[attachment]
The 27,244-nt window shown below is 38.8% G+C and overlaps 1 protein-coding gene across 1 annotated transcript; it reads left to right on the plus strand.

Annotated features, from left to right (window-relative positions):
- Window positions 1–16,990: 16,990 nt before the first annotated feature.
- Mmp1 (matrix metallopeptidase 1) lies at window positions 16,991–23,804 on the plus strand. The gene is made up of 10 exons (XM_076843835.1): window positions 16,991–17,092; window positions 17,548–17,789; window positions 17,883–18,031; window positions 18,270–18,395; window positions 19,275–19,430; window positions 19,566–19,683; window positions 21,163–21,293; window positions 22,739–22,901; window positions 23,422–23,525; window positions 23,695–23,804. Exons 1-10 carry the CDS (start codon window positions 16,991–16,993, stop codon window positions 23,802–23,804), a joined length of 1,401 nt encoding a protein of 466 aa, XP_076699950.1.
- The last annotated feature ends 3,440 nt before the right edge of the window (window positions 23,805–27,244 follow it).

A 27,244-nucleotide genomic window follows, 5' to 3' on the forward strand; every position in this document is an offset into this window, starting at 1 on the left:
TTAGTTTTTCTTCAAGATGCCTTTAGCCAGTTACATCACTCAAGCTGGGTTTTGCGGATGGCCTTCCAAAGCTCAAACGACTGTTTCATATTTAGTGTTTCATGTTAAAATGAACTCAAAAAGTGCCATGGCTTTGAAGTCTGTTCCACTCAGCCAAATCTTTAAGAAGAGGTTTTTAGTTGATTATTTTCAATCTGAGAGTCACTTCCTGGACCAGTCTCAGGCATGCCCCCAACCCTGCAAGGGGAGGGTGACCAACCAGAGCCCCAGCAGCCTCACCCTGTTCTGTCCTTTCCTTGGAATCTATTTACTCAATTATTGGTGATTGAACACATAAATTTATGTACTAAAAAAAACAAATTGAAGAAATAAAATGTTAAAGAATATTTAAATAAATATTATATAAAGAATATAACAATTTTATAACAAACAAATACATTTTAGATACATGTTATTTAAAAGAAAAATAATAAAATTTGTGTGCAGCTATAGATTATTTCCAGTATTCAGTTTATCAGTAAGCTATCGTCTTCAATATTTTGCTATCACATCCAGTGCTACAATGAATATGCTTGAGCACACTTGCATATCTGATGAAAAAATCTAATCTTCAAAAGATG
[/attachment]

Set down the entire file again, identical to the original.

The 27,244-nt window shown below is 38.8% G+C and overlaps 1 protein-coding gene across 1 annotated transcript; it reads left to right on the plus strand.

Annotated features, from left to right (window-relative positions):
- Window positions 1–16,990: 16,990 nt before the first annotated feature.
- Mmp1 (matrix metallopeptidase 1) lies at window positions 16,991–23,804 on the plus strand. The gene is made up of 10 exons (XM_076843835.1): window positions 16,991–17,092; window positions 17,548–17,789; window positions 17,883–18,031; window positions 18,270–18,395; window positions 19,275–19,430; window positions 19,566–19,683; window positions 21,163–21,293; window positions 22,739–22,901; window positions 23,422–23,525; window positions 23,695–23,804. Exons 1-10 carry the CDS (start codon window positions 16,991–16,993, stop codon window positions 23,802–23,804), a joined length of 1,401 nt encoding a protein of 466 aa, XP_076699950.1.
- The last annotated feature ends 3,440 nt before the right edge of the window (window positions 23,805–27,244 follow it).

A 27,244-nucleotide genomic window follows, 5' to 3' on the forward strand; every position in this document is an offset into this window, starting at 1 on the left:
TTAGTTTTTCTTCAAGATGCCTTTAGCCAGTTACATCACTCAAGCTGGGTTTTGCGGATGGCCTTCCAAAGCTCAAACGACTGTTTCATATTTAGTGTTTCATGTTAAAATGAACTCAAAAAGTGCCATGGCTTTGAAGTCTGTTCCACTCAGCCAAATCTTTAAGAAGAGGTTTTTAGTTGATTATTTTCAATCTGAGAGTCACTTCCTGGACCAGTCTCAGGCATGCCCCCAACCCTGCAAGGGGAGGGTGACCAACCAGAGCCCCAGCAGCCTCACCCTGTTCTGTCCTTTCCTTGGAATCTATTTACTCAATTATTGGTGATTGAACACATAAATTTATGTACTAAAAAAAACAAATTGAAGAAATAAAATGTTAAAGAATATTTAAATAAATATTATATAAAGAATATAACAATTTTATAACAAACAAATACATTTTAGATACATGTTATTTAAAAGAAAAATAATAAAATTTGTGTGCAGCTATAGATTATTTCCAGTATTCAGTTTATCAGTAAGCTATCGTCTTCAATATTTTGCTATCACATCCAGTGCTACAATGAATATGCTTGAGCACACTTGCATATCTGATGAAAAAATCTAATCTTCAAAAGATG